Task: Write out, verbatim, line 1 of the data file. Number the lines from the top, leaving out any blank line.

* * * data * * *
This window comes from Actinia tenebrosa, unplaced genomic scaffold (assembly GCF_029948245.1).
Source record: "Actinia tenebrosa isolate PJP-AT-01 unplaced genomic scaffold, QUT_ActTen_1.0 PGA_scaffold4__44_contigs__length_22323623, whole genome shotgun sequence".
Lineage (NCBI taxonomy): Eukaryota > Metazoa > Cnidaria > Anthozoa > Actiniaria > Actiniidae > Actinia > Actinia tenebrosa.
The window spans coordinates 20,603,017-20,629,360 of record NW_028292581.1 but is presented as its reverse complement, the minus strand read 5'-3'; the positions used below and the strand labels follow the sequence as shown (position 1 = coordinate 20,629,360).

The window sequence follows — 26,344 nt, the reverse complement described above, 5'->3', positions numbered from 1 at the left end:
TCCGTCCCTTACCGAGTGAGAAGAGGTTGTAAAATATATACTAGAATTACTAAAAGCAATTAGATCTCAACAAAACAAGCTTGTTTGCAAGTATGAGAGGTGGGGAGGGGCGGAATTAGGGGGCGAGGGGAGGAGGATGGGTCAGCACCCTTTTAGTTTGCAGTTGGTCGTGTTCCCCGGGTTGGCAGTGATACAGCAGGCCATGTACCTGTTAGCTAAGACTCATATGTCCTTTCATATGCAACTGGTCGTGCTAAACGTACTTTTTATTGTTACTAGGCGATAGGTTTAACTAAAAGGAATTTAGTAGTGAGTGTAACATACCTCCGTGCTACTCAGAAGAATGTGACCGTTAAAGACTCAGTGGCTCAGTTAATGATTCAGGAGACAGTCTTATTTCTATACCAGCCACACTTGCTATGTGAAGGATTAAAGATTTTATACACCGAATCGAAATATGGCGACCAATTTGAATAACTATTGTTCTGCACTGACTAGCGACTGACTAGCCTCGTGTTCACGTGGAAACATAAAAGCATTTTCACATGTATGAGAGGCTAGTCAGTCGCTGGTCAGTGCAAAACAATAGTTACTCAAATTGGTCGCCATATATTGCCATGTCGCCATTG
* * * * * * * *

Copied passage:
This window comes from Actinia tenebrosa, unplaced genomic scaffold (assembly GCF_029948245.1).